In the Philosophy Now piece, 'Heidegger's Ways of Being', Andrew Royle claims that Martin Heidegger offered us a “direct refutation of Rene Descartes' solitary introspection”. Is that really the case?
Descartes “global scepticism” was an epistemological exercise. It had little - or nothing - to do with ontology. It was about how Descartes – or about how we - could know, and then philosophically demonstrate, that (to use Andrew Royle's own words) “the world and other people actually exist”. It wasn't even that Descartes didn't believe that the world and other people existed. Descartes' enterprise was about his knowledge of other people's existence. Indeed Descartes' initial scepticism is also what's called “methodological scepticism” (or “methodological doubt”). That is, it was supposed to be sure route to knowledge. It was a philosophical method which was designed to show us that knowledge of the world and other people is possible.
As for the Heideggerian grammar of the word 'I'.
Say, for argument's sake, that the use of the word 'I' also (as Royle puts it) “necessarily refers to... 'you' or an 'other'”. How did Descartes know that all the people he'd experienced weren't also the simulations of an “evil demon”? Thus such simulations (or mental distortions) might have also grounded Descartes' use of the word 'I'.
To put that another way. If the Matrix and “brain-in-a-vat” (Hilary Putnam) scenarios are possible, then it's equally possible that the simulations we have of other people may ground our use of the word 'I'. Indeed one can even say that a Heideggerian notion of “social Being” (or Dasein) can exist alongside Cartesian scepticism – indeed even if the Matrix and brain-in-a-vat scenarios are possible. (Putnam, of course, argues that his own scenario isn't possible – and for loosely Heideggerian reasons!)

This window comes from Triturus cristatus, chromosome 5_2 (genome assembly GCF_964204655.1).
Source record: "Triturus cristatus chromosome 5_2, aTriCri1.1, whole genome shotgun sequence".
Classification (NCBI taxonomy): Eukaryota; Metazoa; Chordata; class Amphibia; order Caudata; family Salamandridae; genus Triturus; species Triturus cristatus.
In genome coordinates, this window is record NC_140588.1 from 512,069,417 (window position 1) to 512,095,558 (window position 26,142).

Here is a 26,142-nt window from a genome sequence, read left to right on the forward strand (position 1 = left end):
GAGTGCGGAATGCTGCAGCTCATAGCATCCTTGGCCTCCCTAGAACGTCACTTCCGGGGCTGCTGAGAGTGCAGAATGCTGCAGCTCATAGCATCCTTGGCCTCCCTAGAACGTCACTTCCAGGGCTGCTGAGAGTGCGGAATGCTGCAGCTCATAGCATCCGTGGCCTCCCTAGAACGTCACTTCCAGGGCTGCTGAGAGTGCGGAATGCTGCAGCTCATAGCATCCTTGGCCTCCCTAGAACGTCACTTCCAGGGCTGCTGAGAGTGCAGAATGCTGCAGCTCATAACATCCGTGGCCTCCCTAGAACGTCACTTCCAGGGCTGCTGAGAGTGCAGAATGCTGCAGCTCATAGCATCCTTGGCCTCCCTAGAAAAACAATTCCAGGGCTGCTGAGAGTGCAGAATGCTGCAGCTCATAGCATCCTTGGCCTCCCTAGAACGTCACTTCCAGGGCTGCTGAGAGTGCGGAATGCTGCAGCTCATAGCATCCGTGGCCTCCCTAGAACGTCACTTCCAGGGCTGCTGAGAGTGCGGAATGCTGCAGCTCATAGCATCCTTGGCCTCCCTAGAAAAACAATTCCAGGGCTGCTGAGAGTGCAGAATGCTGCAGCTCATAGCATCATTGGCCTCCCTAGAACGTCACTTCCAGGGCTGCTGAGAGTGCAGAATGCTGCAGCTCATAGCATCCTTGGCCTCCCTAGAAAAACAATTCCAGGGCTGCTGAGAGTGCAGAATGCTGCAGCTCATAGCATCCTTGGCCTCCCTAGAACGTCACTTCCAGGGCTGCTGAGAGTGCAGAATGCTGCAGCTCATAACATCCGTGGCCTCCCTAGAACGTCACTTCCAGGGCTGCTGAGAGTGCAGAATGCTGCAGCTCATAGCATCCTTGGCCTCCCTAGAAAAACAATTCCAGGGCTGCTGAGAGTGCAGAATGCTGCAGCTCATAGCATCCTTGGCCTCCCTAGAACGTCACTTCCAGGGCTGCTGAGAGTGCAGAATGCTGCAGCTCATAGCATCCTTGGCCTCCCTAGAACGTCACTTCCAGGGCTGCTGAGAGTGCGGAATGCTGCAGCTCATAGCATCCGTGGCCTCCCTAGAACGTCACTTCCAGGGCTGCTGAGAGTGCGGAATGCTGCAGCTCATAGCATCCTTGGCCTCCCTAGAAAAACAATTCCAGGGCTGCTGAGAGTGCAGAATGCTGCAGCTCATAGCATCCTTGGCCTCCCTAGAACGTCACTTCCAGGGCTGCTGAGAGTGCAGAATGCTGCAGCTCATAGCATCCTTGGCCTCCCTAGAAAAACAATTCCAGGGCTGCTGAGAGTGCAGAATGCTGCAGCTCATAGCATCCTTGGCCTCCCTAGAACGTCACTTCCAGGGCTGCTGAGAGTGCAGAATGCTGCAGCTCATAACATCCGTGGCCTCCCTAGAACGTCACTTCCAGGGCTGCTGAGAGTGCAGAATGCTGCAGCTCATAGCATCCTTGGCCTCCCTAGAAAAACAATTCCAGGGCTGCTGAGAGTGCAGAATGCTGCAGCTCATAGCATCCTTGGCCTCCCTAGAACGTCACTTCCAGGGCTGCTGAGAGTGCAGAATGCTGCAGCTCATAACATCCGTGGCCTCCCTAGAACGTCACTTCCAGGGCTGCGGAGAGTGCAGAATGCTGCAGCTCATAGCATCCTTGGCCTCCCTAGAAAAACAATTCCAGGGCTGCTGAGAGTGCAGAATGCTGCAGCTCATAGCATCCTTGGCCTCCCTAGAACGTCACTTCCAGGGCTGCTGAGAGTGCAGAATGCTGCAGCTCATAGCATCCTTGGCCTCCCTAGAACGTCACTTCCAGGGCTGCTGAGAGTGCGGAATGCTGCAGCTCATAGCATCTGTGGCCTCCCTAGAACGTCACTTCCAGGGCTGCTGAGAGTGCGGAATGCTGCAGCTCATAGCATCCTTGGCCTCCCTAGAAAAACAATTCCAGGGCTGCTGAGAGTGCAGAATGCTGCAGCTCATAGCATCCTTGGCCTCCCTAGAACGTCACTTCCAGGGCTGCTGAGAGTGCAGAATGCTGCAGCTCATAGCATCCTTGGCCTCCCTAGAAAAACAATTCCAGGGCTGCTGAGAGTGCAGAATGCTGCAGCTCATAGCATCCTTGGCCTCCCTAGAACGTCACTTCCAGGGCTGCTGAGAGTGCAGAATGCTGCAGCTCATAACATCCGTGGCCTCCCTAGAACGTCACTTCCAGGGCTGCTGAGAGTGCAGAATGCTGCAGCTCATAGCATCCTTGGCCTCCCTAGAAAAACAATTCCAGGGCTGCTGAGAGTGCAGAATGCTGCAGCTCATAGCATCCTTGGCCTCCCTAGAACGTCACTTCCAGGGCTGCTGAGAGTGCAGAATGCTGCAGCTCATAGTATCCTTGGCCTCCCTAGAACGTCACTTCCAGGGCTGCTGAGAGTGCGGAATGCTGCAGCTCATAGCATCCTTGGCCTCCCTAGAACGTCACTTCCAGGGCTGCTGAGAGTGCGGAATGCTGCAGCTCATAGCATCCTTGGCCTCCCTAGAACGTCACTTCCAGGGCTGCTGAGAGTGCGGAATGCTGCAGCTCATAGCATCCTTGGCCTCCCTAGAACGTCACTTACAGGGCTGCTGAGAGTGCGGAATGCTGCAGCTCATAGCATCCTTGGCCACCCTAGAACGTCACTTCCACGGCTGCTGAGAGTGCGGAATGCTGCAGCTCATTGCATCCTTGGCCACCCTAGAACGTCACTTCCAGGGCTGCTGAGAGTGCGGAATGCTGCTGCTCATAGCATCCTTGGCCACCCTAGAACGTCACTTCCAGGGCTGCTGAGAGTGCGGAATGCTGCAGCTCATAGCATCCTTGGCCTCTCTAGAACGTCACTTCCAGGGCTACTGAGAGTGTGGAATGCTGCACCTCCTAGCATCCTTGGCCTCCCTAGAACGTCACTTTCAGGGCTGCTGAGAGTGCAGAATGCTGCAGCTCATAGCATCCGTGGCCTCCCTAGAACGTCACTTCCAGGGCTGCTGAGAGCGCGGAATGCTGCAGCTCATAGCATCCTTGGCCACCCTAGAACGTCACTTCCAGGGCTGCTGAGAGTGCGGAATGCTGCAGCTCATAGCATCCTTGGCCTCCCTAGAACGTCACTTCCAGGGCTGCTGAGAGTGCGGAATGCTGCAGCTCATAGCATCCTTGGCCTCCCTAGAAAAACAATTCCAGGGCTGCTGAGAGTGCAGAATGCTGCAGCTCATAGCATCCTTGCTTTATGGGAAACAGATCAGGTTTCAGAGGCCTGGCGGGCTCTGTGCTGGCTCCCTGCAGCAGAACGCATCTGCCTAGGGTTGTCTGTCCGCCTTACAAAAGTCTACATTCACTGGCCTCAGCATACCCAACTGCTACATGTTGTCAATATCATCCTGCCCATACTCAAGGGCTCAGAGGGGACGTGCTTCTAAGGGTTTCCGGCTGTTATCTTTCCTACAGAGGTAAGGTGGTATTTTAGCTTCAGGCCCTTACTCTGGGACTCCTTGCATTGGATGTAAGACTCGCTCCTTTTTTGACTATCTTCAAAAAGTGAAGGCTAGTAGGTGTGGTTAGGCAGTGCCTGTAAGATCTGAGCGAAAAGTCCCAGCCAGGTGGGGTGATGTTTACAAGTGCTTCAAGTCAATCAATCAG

As for solipsism. To quote Arthur Royle himself:
“Although Heidegger's argument works to abate Descartes' solipsism... Whilst the 'I' (or 'ego') was indubitably alone for Descartes...”
In everyday-life terms, Descartes would have left his doubts well behind after he'd solved (or thought he'd solved) the “sceptical problem”. (Just as Hume forgot his own scepticism when playing billiards.)
This means that Descartes most certainly wasn't a solipsist. (Though it can of course be said that he was a “methodological solipsist” for the duration of the Cogito.)
A genuine solipsist is someone who does indeed have an ontological position on what Royle calls the “I” or “ego”. What's more, a solipsist feels the reality of his solipsism throughout his life. (Or at least he does so for as long as he's a solipsist or thinks about his philosophical predicament.) Descartes, on the other hand, took a journey from his radical scepticism to a sure knowledge (or so he believed) of the world and other people. Now that's very far from being solipsism.
Not only that: solipsism has ontological and ethical implications. However, that isn't really the case when it comes to Descartes' scepticism. Having said that, it's indeed the case that certain political and sociological theorists have interpreted Descartes' scepticism as a 17th-century philosophical expression of “bourgeois individualism”. Yet even if that were true, Descartes never made this explicit. With Heidegger and solipsists, on the other hand, their ontological and ethical positions are indeed made explicit.
Paul Austin Murphy.